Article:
Do positive and negative temperament traits interact in predicting risk for depression? A resting EEG study of 329 preschoolers
journal contributionposted on 27.05.2012 by Stewart A. Shankman, Daniel N. Klein, Dana C. Torpey, Thomas M. Olino, Margaret W. Dyson, Jiyon Kim, C. Emily Durbin, Brady D. Nelson, Craig E. Tenke
Any type of content formally published in an academic journal, usually following a peer-review process.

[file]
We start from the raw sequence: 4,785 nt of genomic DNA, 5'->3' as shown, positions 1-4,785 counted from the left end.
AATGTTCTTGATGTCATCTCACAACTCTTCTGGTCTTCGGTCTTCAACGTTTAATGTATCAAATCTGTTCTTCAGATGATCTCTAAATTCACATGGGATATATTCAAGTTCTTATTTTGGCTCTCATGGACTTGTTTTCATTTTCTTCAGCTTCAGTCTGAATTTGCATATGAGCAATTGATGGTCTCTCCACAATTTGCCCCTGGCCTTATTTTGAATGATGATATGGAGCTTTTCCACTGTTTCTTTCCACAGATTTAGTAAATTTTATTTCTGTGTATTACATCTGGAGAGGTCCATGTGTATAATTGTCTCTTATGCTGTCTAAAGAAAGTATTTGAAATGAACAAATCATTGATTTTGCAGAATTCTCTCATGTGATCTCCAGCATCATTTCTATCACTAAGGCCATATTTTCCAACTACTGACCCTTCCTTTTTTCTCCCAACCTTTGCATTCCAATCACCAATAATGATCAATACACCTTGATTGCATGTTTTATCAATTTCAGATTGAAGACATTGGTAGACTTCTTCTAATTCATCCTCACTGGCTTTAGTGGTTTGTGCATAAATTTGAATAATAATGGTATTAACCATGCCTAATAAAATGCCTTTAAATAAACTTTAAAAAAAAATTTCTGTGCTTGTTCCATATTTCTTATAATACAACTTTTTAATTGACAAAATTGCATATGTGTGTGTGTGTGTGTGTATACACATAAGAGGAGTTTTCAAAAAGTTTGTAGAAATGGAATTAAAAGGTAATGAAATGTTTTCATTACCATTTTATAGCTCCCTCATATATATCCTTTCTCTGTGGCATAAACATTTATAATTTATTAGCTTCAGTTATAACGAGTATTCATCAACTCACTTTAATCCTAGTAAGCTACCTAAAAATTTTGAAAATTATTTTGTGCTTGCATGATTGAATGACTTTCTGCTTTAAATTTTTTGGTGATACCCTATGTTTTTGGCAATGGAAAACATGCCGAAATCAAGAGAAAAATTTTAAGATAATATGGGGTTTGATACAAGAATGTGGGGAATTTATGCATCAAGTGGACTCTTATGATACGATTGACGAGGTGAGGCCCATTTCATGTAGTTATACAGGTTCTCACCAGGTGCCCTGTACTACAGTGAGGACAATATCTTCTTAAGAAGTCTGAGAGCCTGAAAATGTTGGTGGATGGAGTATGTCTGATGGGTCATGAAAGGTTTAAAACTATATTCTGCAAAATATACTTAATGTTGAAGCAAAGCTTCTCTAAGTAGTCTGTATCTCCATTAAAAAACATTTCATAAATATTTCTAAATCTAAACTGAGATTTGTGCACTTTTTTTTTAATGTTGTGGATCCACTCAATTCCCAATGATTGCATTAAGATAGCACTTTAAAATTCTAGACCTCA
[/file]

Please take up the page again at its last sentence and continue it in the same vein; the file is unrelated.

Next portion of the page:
Researchers have long been interested in whether particular temperamental traits in childhood connote risk for depressive disorders. For example, children characterized as having high negative emotionality (NE; sadness, fear, anger) and low positive emotionality (PE; anhedonia, listlessness, and lack of enthusiasm) are hypothesized to be at risk for depression. Few studies, however, have examined whether (and how) these two temperamental dimensions interact to confer risk. In a sample of 329 preschoolers, the present study addressed this question by examining the relation between PE and NE and asymmetry in resting EEG activity in frontal and posterior regions, which are putative biomarkers for depression. Using a laboratory battery to define temperament, we found an interaction of PE and NE on posterior asymmetry. Specifically, when PE was high, NE was associated with greater relative right activity. When PE was low, NE was not related to posterior asymmetry. These results were driven by differences in EEG activity in right posterior regions, an area associated with emotional processing and arousal, and were specific to girls. We found no relation between temperament and frontal asymmetry. These findings suggest that, at least for girls, PE and NE may have an interactive effect on risk for depression.